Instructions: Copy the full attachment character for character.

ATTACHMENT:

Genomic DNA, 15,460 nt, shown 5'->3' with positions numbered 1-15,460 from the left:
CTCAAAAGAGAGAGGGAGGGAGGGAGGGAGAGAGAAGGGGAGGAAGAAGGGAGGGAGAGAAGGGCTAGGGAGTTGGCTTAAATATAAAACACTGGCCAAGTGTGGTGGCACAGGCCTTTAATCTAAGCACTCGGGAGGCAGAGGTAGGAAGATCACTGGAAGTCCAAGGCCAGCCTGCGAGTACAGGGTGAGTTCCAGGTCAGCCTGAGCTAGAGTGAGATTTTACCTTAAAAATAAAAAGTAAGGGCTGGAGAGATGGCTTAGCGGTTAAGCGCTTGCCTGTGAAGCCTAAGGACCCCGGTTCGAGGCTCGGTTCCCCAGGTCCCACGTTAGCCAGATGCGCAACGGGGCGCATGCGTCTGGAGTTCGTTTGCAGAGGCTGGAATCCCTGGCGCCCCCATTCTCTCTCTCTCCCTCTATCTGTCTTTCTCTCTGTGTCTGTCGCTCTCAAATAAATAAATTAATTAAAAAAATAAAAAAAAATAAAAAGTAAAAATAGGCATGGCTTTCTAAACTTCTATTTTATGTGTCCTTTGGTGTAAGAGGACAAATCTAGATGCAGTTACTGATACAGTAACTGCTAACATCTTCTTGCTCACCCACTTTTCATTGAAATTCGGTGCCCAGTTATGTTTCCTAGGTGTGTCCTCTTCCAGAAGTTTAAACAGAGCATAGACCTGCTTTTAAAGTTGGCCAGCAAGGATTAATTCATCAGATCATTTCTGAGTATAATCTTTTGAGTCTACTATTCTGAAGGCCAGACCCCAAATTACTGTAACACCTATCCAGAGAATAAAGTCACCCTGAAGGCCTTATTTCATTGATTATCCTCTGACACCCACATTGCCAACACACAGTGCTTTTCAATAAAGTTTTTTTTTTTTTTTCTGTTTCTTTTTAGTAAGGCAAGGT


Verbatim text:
Genomic DNA, 15,460 nt, shown 5'->3' with positions numbered 1-15,460 from the left:
CTCAAAAGAGAGAGGGAGGGAGGGAGGGAGAGAGAAGGGGAGGAAGAAGGGAGGGAGAGAAGGGCTAGGGAGTTGGCTTAAATATAAAACACTGGCCAAGTGTGGTGGCACAGGCCTTTAATCTAAGCACTCGGGAGGCAGAGGTAGGAAGATCACTGGAAGTCCAAGGCCAGCCTGCGAGTACAGGGTGAGTTCCAGGTCAGCCTGAGCTAGAGTGAGATTTTACCTTAAAAATAAAAAGTAAGGGCTGGAGAGATGGCTTAGCGGTTAAGCGCTTGCCTGTGAAGCCTAAGGACCCCGGTTCGAGGCTCGGTTCCCCAGGTCCCACGTTAGCCAGATGCGCAACGGGGCGCATGCGTCTGGAGTTCGTTTGCAGAGGCTGGAATCCCTGGCGCCCCCATTCTCTCTCTCTCCCTCTATCTGTCTTTCTCTCTGTGTCTGTCGCTCTCAAATAAATAAATTAATTAAAAAAATAAAAAAAAATAAAAAGTAAAAATAGGCATGGCTTTCTAAACTTCTATTTTATGTGTCCTTTGGTGTAAGAGGACAAATCTAGATGCAGTTACTGATACAGTAACTGCTAACATCTTCTTGCTCACCCACTTTTCATTGAAATTCGGTGCCCAGTTATGTTTCCTAGGTGTGTCCTCTTCCAGAAGTTTAAACAGAGCATAGACCTGCTTTTAAAGTTGGCCAGCAAGGATTAATTCATCAGATCATTTCTGAGTATAATCTTTTGAGTCTACTATTCTGAAGGCCAGACCCCAAATTACTGTAACACCTATCCAGAGAATAAAGTCACCCTGAAGGCCTTATTTCATTGATTATCCTCTGACACCCACATTGCCAACACACAGTGCTTTTCAATAAAGTTTTTTTTTTTTTTTCTGTTTCTTTTTAGTAAGGCAAGGT